Saturday, January 20, 2007

Blake 7 and his "Liberator" Crew

Blake 7 isn't your ordinary sci-fi show. Sure, its a low budget BBC production but it has its fun moments intertwined with some very unique characters. The oppressive Earth Federation in Blake 7 aren't peaceful like Star Trek's United Federation of Planets but instead their tyrannical government specialise in mass brainwashing, torture techniques with a lust for crushing the Freedom Fighter rebellion. Blake is the brainwashed guy whose Freedom movement challenges the Federation and incurs their wrath. To begin with, Blakes ill equipped supporters are no match for the Federation and face mortal danger. The Federation is powerful and snuffs out Blake's family along with the first freedom movement he joined.

Bad news this Earth Federation. Worse again, good guy Blake becomes an outlaw after escaping the evil clutches of the Earth Federation which brainwashed him in an effort to control him. Along with prisoner champions of his own stripe, Blake gets lucky a second time round as a freedom fighter, star trekking the galaxy with his super cool alien ship.



With the help of an alien ship "Liberator" and Blake as the Leader, his merry band of intergalactic "bandits" have one primary goal. Bring the mighty Federation to its knees. However, Blake's crew of crooks, killers and smugglers suffer casualties along the way and remain high priorities on the Federation's extermination list.

Families go through pain over the loss of their loved ones, but Blake's crew are expendable losses sacrificed for the good of the cause... His crackerjack outlaws knew what they were getting into. This was going to be a dirty fight but at least now they could fight back! Blake himself is a worthy leader, dedicated to the cause with burning hatred towards his former captors which becomes his obsession. Snuffing out lives is a mere inconvenience for Blake who creates a major disruption for the Earth's oppressive Federation of Planets.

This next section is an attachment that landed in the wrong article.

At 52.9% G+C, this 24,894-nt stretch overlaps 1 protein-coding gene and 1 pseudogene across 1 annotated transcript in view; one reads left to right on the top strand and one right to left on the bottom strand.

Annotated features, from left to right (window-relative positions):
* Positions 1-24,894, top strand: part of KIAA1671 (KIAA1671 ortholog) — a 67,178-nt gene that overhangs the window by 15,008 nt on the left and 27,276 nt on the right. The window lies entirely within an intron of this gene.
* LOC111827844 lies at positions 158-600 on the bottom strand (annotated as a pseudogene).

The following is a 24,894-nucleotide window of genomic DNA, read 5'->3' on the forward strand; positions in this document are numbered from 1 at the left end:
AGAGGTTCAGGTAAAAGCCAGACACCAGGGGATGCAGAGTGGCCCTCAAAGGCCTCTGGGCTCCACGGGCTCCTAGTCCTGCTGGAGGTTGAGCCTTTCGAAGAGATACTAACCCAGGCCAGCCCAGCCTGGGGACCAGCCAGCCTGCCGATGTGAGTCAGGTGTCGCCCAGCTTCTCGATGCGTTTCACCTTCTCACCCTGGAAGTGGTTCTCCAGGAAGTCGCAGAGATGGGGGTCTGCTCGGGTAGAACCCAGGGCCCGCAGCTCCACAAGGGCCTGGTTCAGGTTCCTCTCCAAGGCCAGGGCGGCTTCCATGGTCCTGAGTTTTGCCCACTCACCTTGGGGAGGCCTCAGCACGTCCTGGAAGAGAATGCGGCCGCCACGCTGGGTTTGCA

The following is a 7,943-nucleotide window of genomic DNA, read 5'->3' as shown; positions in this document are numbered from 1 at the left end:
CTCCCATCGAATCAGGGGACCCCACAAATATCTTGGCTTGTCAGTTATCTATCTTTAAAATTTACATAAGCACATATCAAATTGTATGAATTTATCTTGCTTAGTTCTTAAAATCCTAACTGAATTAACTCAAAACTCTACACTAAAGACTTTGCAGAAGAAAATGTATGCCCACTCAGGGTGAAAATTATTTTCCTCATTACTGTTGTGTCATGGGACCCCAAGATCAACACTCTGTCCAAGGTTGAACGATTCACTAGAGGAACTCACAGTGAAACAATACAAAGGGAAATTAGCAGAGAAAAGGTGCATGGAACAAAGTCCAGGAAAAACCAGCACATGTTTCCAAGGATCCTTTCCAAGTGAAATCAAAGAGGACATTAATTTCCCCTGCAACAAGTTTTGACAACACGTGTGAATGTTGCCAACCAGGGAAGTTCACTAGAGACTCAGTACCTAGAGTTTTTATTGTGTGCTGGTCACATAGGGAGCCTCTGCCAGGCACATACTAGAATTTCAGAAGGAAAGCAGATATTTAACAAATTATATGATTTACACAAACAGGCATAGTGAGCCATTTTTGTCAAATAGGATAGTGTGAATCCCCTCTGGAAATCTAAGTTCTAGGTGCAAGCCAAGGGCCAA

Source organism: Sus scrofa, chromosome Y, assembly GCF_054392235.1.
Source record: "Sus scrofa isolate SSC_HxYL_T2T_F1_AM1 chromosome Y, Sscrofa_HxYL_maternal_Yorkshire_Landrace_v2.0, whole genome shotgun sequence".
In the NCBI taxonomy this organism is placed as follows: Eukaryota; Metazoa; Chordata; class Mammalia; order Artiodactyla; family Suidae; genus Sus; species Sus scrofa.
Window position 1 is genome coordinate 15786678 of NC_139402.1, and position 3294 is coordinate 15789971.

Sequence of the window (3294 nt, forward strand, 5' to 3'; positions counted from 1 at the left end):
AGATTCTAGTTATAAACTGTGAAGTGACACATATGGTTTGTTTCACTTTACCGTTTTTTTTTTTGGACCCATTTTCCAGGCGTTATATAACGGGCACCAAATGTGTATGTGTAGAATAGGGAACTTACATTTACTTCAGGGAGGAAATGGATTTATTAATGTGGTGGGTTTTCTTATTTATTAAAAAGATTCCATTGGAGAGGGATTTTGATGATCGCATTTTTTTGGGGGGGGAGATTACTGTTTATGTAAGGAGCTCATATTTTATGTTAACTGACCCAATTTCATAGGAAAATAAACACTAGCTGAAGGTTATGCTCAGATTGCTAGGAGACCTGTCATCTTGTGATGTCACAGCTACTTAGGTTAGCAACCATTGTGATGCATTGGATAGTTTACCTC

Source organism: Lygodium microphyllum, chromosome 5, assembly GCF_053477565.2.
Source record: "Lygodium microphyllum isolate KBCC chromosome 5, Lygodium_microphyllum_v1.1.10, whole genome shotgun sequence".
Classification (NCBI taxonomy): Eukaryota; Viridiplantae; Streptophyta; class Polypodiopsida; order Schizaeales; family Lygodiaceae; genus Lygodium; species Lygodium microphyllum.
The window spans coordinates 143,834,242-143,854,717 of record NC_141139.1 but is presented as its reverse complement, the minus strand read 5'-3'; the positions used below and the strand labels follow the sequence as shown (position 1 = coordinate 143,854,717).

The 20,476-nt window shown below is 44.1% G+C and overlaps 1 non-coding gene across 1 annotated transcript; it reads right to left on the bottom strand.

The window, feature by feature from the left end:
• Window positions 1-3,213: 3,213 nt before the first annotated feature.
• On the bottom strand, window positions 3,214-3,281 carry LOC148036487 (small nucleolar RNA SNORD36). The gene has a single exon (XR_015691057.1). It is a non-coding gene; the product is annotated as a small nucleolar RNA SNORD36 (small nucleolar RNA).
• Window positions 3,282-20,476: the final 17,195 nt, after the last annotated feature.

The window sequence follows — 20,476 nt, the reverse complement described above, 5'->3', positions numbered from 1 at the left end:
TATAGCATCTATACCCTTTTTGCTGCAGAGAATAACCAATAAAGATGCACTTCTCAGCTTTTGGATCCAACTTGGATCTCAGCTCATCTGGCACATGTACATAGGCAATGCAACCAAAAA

But what does this make Blake? Intergalactic Terror or Good Guy bandit...? You can judge for yourselves. The shows atmosphere is a tad dark however which makes it interesting. It doesn't show an entirely hopeful future. Lets hear it Trekkers, Aawwww..... Instead you've got sinister states, spooky guards and the heroes fighting amongst themselves in the name of freedom and personal wealth.

Blake7 Interstellar Trek

Can you really blame them? How would you feel if you were wanted on the Federation's top 50 list? And you can't seek asylum within the protection of their Earth Federation either because they'll torture you for information.



Poor devils. The show has its flaws and so do the characters, thats what makes it interesting. It even has a meek apologetic computer with a severe inferiority complex called Slave but that's another post!

Live Long and Prosper Trekkers! Keep on Star Trekking.

3 comments:

Edward Ott said...

That was a good show

Spacerguy said...

The liberator Spaceship was such a cool design and the varied computers with personalities added to the good fun.

Nova Dove said...

It showed that a set of science fiction characters could have real personalities, make mistakes and encounter problems that could not be solved.

Unfortunately sometimes it got confused and gave us cardboard soap instead of space opera (the relationships between the characters involved a lot of dramatic kisses but no real sexuality let alone sexual tension).

TV science fiction in general is unfortunately troubled by the fact that it is targetted primarily at males between 13 and 23.

B7 had enough interesting personalities and dystopian depth to keep adults watching.

Firefly actually broke TV's "scifi is for guys" bubble and finally delivered characters and "humanity" that made it attractive to women too.

To my mind however, the first science fiction to do this are the Alien and Aliens movies:
- great characters, flawed and human
- superb female lead in Ripley/Weaver, interesting male roles that don't just scratch at stereotypes (Dallas, Parker; Hicks, Gorman, Hudson)
- "human" robots that represent either the worst or the best in us (Ash, Bishop, Call); actually that's the first time I've realised the androids are alphabetically ordered in order of their humanity

Star Trek ©, Star Trek-The Next Generation ©, Star Trek-Deep Space Nine ©, Star Trek-Voyager ©, Star Trek-Enterprise ©, and all associated marks and characters are registered trademarks of Paramount Pictures and or CBS Studios Inc registered in the United States Patent and Trademark Office. All rights reserved. All other trademarks and copyrights are the property of their respective holders. Privacy Policy
Related Posts Plugin for WordPress, Blogger...